The traditional values that are at the root of the gameplay are inspired from a traditional Yup’ik tall called “The Eye of the Needle” found in Father Michael Olesksa’s book Another Culture/Another World. In the story, a maurluq (grandmother) sends her tutgarluq(grandson) out on his first hunt. She asks him to return as soon as he has his first animal. Like many Yup’ik stories, the boy does not listen to his grandma and problems begin to mount. In the end, Maurluq saves the boy who has been transformed into a grotesque giant. A central message of the story– to listen to your elders with respect, share all food no matter how little, and respect the animals that have given themselves to you- became a key aspect to the game play and helped shape the rules and theme to the game itself. For example, players must make sure they reserve 2/3 of their catch for Maurluq and keep 1/3 for trading later in the game. Follow link below to view the full list of rules:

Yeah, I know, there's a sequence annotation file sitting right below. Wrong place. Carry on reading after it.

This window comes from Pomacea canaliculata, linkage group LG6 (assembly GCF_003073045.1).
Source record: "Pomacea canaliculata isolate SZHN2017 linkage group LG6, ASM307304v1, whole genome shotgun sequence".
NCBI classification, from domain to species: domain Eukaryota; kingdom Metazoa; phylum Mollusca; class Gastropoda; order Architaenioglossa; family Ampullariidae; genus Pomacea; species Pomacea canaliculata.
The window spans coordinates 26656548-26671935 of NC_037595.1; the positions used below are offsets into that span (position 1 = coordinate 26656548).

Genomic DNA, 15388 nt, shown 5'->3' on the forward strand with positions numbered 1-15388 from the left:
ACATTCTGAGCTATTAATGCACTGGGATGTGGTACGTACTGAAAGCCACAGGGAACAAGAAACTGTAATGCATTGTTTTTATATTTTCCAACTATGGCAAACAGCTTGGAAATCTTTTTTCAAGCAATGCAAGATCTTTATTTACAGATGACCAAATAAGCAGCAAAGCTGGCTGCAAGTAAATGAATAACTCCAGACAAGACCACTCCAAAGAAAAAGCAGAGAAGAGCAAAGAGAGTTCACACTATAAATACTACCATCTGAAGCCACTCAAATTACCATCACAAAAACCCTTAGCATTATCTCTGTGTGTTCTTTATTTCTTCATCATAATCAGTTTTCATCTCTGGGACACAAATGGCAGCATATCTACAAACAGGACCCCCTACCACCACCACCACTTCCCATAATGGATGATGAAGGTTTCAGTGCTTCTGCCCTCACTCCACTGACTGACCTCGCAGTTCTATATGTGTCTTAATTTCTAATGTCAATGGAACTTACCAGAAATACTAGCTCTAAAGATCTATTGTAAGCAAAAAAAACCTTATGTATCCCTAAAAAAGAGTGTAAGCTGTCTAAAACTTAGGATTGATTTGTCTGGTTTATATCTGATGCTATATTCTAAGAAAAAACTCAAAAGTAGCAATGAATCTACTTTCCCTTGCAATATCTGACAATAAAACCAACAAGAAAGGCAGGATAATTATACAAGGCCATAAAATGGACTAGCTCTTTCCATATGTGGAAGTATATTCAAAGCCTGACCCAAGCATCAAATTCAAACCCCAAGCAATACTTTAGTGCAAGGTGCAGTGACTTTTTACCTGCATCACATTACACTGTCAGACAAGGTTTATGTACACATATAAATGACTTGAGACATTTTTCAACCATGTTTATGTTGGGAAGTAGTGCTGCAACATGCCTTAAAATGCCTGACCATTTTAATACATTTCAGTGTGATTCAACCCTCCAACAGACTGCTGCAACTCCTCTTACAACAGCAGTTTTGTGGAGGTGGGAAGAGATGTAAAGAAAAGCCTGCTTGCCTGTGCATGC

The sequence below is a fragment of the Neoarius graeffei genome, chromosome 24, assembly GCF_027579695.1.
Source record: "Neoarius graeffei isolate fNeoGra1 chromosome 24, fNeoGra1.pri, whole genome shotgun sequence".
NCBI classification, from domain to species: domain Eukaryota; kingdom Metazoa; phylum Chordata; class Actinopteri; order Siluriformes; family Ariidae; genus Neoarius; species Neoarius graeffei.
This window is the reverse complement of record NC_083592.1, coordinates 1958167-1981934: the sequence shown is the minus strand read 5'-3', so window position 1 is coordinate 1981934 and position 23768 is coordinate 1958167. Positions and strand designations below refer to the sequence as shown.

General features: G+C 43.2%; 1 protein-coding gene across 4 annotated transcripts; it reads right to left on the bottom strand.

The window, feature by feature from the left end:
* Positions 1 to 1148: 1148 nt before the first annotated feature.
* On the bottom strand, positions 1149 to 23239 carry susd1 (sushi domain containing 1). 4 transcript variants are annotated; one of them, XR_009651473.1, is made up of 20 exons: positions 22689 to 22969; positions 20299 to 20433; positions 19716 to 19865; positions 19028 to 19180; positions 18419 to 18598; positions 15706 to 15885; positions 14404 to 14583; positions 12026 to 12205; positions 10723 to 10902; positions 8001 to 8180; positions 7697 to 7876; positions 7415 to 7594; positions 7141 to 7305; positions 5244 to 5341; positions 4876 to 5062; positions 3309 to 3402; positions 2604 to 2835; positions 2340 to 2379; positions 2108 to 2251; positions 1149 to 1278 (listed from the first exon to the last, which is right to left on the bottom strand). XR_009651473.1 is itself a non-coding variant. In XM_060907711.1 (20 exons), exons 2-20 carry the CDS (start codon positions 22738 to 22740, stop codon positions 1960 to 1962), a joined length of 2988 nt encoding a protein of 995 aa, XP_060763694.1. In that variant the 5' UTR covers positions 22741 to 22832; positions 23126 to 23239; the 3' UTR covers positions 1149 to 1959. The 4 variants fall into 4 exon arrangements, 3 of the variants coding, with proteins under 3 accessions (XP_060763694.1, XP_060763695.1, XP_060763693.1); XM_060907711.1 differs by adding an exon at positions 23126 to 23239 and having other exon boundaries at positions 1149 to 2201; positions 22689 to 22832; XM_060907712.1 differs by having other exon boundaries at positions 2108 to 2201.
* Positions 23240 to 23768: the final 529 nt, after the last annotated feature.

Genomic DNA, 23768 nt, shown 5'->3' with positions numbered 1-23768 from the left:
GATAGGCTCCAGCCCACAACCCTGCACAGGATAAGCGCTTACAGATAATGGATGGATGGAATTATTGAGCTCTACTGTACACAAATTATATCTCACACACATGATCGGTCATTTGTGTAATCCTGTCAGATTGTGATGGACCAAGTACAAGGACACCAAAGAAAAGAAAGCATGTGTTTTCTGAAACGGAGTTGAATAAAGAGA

I have slowly started to incorporate the Yup’ik language. In the rule book, I reference Maurluq as grandma once, then continue to refer to her in Yup’ik. Keeping words alive through use on an everyday level is key to building solid Cultural Standards. We should not simplify with translations back to English every time a Yup’ik word is seen. I have set the game in pre-contact Alaska to focus on the trade routes that the indigenous people created. After all, English was not spoken anywhere in the world for much of the time period this game takes place.
The process of this lesson plan has been very exciting. While sharing my lesson plan with a few cohorts, they have made some very interesting suggestions for future versions of this game that could also be linked to different lessons. The possibilities are vast. I also asked a team member to play an early version of the game to see how it would flow. The work in progress approach helped structure the game after just a few hands. We had a few rounds gathering resources on the hunt and slowly exploring the map. On his last roll, he decided to visit his father’s visit because he missed him. The game should retain some of this loose structure where players are traversing over the country and exploring waterways of their choosing. And though it does take place potentially thousands of years ago, I did not get bogged down with the details of images I used in MyMaps.